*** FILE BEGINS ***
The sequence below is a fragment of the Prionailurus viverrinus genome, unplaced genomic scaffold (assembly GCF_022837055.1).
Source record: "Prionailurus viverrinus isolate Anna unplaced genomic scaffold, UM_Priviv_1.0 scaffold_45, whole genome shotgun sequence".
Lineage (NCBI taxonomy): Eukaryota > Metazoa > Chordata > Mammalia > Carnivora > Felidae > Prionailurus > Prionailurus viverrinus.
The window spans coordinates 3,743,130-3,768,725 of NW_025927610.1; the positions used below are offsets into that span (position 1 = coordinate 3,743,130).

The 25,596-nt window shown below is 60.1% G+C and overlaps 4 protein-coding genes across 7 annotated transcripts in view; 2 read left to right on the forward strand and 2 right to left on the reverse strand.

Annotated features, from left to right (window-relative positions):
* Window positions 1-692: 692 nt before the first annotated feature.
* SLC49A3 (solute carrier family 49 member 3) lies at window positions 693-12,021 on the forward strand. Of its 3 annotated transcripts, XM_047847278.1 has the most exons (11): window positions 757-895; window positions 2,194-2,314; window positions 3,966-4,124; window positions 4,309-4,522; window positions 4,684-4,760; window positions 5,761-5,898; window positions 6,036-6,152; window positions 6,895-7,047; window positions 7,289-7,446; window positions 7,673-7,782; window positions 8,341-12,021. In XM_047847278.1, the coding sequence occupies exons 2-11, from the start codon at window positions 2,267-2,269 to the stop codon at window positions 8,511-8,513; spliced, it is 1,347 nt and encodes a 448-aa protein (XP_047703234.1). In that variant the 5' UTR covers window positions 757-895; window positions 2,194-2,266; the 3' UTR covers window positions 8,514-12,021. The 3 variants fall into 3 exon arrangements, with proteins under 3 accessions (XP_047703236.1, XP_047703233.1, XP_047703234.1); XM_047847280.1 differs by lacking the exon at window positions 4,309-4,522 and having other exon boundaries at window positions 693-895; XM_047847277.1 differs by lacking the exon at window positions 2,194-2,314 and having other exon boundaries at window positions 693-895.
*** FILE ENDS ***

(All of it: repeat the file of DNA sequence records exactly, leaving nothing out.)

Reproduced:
The sequence below is a fragment of the Prionailurus viverrinus genome, unplaced genomic scaffold (assembly GCF_022837055.1).
Source record: "Prionailurus viverrinus isolate Anna unplaced genomic scaffold, UM_Priviv_1.0 scaffold_45, whole genome shotgun sequence".
Lineage (NCBI taxonomy): Eukaryota > Metazoa > Chordata > Mammalia > Carnivora > Felidae > Prionailurus > Prionailurus viverrinus.
The window spans coordinates 3,743,130-3,768,725 of NW_025927610.1; the positions used below are offsets into that span (position 1 = coordinate 3,743,130).

The 25,596-nt window shown below is 60.1% G+C and overlaps 4 protein-coding genes across 7 annotated transcripts in view; 2 read left to right on the forward strand and 2 right to left on the reverse strand.

Annotated features, from left to right (window-relative positions):
* Window positions 1-692: 692 nt before the first annotated feature.
* SLC49A3 (solute carrier family 49 member 3) lies at window positions 693-12,021 on the forward strand. Of its 3 annotated transcripts, XM_047847278.1 has the most exons (11): window positions 757-895; window positions 2,194-2,314; window positions 3,966-4,124; window positions 4,309-4,522; window positions 4,684-4,760; window positions 5,761-5,898; window positions 6,036-6,152; window positions 6,895-7,047; window positions 7,289-7,446; window positions 7,673-7,782; window positions 8,341-12,021. In XM_047847278.1, the coding sequence occupies exons 2-11, from the start codon at window positions 2,267-2,269 to the stop codon at window positions 8,511-8,513; spliced, it is 1,347 nt and encodes a 448-aa protein (XP_047703234.1). In that variant the 5' UTR covers window positions 757-895; window positions 2,194-2,266; the 3' UTR covers window positions 8,514-12,021. The 3 variants fall into 3 exon arrangements, with proteins under 3 accessions (XP_047703236.1, XP_047703233.1, XP_047703234.1); XM_047847280.1 differs by lacking the exon at window positions 4,309-4,522 and having other exon boundaries at window positions 693-895; XM_047847277.1 differs by lacking the exon at window positions 2,194-2,314 and having other exon boundaries at window positions 693-895.